Mobile Device Management Testing: Setting up a basic Mobile Iron lab

Mobile device security is a hot topic for 2012 and some current industry leaders are Mobile Iron, AirwatchGood Technologies and Zenprise. There are two approaches to addressing mobile device security, which are a “sandbox” or “application management” approach (more info can be found HERE). My team found the majority of our customers prefer the application management approach offered by Mobile Iron and Airwatch. For those interested in evaluating Mobile Iron, below are some steps to setup a basic lab for testing functions such as remote wipe, policy enforcement, flagging jailbroken devices and other features.

Mobile Iron has two parts to their solution. There is a Mobile Iron VSP (management system) and Sentry (policy enforcement) server that can be a physical appliance or virtual server. The Sentry piece isn’t required but used 95% of the time since it enforces policies built by the VSP. A basic Mobile Iron lab will need ESX4.0 or greater, around 4GB of memory and 40GB of disk space. You can download a Mobile Iron ISO from https://info.mobileiron.com/free-smart-start-trial.html. Mobile Iron will need some ports opened for communicating to devices and data synchronization. Plan to open outside ports 8080 or 8443, 9997, 9998, 443, 2195 / 2196 and inside ports 25, 389 / 636, 9090, 443, 22 and 8443 depending on what services you will be testing. Ports can be changed on the main dashboard if needed.

After booting the Mobile Iron VSP for the first time, you will be prompted to enter basic network information (subnet, gateway, etc.). Fill out the requested information and wait for the VSP to boot up. Access your Mobile Iron system via the domain name you provided plus /admin (IE. mydomain/admin) and you will see a login. Login with the username and password specified during the initial build and you will see the following dashboard.Mobile Iron

You can add local users by clicking “Smartphone and users” or a LDAP (under LDAP) for user database integration. At the very top, there is a system link to configure management settings. Make sure to configure SMTP under email settings so you can test alerting. Verify and update basic network info that configured during the initial setup. You can also check for software updates under the maintenance tab.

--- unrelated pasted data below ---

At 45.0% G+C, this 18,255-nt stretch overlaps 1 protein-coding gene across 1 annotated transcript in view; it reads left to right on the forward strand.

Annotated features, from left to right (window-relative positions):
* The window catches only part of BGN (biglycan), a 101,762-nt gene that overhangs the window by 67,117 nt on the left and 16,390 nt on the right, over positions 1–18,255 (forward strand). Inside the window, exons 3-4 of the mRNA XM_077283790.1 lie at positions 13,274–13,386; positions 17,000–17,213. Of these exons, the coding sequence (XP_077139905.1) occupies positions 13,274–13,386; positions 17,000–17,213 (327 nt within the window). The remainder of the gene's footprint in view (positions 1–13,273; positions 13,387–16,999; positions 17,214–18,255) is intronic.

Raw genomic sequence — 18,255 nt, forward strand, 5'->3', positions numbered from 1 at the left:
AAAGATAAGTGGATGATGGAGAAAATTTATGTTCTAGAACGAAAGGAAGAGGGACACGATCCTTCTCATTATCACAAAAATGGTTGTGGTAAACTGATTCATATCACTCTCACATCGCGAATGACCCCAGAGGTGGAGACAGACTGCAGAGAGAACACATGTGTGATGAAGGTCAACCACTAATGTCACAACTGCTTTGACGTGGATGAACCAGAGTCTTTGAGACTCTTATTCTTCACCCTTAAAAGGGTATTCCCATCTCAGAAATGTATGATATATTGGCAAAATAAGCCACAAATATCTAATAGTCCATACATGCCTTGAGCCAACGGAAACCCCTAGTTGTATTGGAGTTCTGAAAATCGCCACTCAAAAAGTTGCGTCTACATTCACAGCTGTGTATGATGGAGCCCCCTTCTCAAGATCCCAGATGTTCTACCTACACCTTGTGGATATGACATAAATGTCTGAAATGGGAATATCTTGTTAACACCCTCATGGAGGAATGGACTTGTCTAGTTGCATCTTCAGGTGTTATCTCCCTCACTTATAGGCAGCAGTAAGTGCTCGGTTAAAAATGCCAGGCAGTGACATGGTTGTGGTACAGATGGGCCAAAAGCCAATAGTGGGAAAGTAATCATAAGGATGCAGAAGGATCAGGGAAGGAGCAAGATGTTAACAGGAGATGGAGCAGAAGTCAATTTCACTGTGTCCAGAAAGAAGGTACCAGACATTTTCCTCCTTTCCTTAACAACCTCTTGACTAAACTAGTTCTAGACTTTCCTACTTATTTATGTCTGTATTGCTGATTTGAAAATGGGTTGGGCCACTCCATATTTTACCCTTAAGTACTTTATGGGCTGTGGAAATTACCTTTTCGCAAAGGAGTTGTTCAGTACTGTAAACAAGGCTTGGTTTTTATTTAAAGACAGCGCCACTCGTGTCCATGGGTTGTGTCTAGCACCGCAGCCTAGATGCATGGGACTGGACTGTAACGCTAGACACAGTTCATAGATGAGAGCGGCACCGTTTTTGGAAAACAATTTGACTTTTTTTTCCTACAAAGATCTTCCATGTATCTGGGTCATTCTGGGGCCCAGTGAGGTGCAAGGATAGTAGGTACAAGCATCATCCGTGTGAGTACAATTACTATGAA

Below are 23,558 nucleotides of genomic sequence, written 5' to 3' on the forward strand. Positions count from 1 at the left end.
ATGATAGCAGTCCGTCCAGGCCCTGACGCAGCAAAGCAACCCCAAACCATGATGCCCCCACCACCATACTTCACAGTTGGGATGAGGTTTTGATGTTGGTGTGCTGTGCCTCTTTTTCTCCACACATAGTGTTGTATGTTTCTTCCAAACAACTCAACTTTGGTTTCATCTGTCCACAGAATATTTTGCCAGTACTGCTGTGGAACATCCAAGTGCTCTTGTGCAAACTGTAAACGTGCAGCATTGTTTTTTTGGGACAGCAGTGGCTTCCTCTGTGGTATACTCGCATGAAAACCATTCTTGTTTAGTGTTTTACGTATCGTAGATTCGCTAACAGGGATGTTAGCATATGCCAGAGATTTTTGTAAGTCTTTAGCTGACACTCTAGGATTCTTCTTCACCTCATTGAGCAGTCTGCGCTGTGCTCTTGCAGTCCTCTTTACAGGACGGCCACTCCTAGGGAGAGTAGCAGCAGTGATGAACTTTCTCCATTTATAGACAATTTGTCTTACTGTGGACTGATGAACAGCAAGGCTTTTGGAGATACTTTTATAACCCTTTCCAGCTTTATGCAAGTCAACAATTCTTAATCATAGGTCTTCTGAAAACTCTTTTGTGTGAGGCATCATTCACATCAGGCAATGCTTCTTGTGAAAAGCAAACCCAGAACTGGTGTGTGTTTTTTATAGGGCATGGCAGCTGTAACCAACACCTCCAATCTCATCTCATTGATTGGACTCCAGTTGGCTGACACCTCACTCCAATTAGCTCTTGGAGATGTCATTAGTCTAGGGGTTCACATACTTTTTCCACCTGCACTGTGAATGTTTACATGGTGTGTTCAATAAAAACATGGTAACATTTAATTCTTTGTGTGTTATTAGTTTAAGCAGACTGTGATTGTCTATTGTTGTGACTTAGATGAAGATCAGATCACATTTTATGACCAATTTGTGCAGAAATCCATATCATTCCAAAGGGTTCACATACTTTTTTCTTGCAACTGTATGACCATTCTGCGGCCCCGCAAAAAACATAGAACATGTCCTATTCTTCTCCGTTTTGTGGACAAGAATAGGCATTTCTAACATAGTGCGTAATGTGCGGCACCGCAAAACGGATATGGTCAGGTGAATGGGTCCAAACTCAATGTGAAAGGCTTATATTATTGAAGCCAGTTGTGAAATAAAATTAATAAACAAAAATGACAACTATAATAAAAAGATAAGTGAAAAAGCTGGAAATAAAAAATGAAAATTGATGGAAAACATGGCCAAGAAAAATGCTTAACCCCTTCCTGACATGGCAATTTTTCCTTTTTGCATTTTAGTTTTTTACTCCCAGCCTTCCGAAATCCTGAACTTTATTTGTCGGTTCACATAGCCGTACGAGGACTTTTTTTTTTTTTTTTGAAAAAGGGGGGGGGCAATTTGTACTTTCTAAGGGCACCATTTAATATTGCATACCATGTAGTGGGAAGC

For those testing Apple products, Mobile Iron recently added an enhanced certificate option that doesn’t require a  Apple development license to generate a cert (we learned this the hard way and paid the $299 weeks before the update). For users looking to test custom built applications, a developer license is required however labs testing basic functions such as managing existing apps via the app store, mobile security, etc. won’t need this. Create a certificate and upload it under Smartphones, Settings and Local Certificate Authorities. To read more on generating IOS certificates, go HERE.

At this point, you have a working Mobile Iron VSP and can register a test device a few different ways. One way is to click the Register button in the VSP and fill in the request page. An email will be send to the user you created explaining how to download the Mobile Iron application, server name, user name and password. A second way is to go the user GUI, which is your domain without /admin at the end. Users can log in and register their devices based on accounts created in the Mobile Iron VSP. A third way is having users find the Mobie Iron app using their mobile devices and filling out the server information that is sent via email requests from the VSP. Below are some pictures me registering devices

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Labels are used to group device types and policies together. The default labels and new ones can be built under Smartphones & Users, Managed Labels. Policies are checks that can be performed on devices part of Labels. Policies can be found at Security & Policies, All Polices. Compliance Actions are what can be done if a Policy is violated (IE blocking or sending a alert if somebody violates the policy “Downloading Angry Birds”. Test out building a label and apply some policies to that label. Create a few Compliance Actions for each policy such as sending out alerts. Place some users under your test label and register a device. Below is a screenshot of testing a policy against Angry Birds on IOS devices.

This is a very brief crash course on Mobile Iron. Check out http://www.mobileiron.com/ for more information on their solution. I’ll probably do a simliar post for those looking to test AirWatch in the near future. Happy New Year! 

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3 thoughts on “Mobile Device Management Testing: Setting up a basic Mobile Iron lab”

  1. MobileIron is the worst MDM solution i tested and saw in the market today.
    Unsecure in DMZ deployment, wich is not flexible, internal DMZ firewall is made a swiss cheese with al the ports that need to be open. and even get more swiss cheesed when you add monitoring, backup, notifications and more mngttask. VSP intercepts EAS traffic , never intercept EAS traffic from the EMAIL flow only with a mail relay or antivirus/intrusion if necessary. CAS/EDGE is leading, if you want to manage the authorization let CAS/EDGE handle it by for example powershell commands. Also HA functionality is very poor with Mobileiron so when VSP gets in front of CAS/EDGE you make you email infrastructure weak and unreliable. I can go on and on, but i think my point is made. Look for much better solutions, like Citrix Xenmobile, BlackBerry Enterprise Service 10 or VMWare Airwatch. Leaf Mobileiron out of scope.

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    1. ??
      EAS proxy is a viable option

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      Rating: 0.0/5 (0 votes cast)

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